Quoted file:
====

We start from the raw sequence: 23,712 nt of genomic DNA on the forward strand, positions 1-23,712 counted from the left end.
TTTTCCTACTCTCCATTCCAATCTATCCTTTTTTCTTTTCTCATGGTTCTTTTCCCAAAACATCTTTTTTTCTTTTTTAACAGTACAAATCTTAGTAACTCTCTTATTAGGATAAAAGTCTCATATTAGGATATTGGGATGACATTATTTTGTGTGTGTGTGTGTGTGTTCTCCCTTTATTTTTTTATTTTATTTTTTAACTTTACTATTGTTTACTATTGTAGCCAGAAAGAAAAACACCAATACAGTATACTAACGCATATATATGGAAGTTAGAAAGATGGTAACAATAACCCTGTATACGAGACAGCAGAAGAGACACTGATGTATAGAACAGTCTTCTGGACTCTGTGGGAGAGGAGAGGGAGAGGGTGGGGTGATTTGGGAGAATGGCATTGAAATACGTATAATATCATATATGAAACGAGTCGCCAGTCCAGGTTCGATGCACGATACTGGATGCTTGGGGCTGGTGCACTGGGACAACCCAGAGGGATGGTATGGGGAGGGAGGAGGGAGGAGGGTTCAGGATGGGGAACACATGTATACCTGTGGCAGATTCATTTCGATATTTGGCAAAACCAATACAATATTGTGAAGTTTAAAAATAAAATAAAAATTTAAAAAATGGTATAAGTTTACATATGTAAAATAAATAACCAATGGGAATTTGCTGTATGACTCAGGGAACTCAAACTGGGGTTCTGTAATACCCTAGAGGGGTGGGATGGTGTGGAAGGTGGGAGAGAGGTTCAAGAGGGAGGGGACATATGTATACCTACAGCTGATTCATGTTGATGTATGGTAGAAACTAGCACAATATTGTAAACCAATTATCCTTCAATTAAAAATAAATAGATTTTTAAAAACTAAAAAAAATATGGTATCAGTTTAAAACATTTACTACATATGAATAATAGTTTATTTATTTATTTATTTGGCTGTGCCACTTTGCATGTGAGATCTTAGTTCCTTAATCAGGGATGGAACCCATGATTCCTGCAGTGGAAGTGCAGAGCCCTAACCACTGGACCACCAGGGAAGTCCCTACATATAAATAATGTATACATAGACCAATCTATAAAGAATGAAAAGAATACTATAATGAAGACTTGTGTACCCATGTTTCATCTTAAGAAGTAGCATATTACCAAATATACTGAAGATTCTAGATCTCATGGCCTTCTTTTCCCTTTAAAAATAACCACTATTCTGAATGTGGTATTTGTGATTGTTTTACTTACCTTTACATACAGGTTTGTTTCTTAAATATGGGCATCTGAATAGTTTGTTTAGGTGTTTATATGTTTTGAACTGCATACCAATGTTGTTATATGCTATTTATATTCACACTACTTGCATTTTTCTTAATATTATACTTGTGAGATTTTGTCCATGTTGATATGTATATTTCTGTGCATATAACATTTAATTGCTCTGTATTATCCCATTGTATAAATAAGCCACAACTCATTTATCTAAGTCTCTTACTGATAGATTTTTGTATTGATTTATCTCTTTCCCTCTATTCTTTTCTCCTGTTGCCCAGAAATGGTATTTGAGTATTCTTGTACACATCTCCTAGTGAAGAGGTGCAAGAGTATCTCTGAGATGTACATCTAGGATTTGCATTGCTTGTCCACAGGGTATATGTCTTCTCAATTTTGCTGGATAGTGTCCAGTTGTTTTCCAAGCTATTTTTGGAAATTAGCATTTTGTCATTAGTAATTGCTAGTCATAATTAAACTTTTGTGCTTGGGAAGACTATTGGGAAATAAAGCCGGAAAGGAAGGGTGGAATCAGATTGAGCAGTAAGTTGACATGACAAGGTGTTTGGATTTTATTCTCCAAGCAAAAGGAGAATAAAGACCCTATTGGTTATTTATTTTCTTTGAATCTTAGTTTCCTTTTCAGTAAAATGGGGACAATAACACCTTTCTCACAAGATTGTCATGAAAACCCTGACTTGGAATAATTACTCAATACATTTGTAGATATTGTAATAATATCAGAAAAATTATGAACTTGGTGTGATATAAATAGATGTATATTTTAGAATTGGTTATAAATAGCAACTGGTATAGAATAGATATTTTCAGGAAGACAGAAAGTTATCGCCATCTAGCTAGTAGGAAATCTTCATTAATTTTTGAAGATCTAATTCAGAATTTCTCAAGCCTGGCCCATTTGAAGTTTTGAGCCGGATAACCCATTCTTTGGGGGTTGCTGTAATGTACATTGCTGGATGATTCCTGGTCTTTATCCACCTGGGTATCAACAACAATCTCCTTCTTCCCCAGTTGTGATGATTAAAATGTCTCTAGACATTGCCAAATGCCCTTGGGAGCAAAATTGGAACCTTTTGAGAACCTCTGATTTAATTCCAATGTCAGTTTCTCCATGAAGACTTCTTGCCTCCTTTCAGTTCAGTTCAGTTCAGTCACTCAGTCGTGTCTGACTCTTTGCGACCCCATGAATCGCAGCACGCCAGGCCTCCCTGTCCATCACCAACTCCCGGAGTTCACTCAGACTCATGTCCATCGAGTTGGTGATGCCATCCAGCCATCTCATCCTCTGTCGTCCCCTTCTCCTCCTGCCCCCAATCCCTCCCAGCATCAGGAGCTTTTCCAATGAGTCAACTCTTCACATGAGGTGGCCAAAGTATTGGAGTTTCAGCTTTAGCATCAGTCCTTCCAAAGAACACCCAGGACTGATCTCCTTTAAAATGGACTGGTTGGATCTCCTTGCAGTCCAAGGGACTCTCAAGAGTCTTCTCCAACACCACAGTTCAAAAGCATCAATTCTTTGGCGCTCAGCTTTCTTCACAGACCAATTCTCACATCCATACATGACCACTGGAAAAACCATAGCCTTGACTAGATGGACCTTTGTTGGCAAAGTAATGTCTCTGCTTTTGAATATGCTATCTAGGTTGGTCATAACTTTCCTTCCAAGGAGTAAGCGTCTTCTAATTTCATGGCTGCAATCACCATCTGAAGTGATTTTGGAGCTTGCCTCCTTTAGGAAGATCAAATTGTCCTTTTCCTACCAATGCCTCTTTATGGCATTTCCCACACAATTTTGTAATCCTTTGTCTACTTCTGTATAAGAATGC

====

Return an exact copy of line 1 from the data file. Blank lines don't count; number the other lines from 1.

We start from the raw sequence: 23,712 nt of genomic DNA on the forward strand, positions 1-23,712 counted from the left end.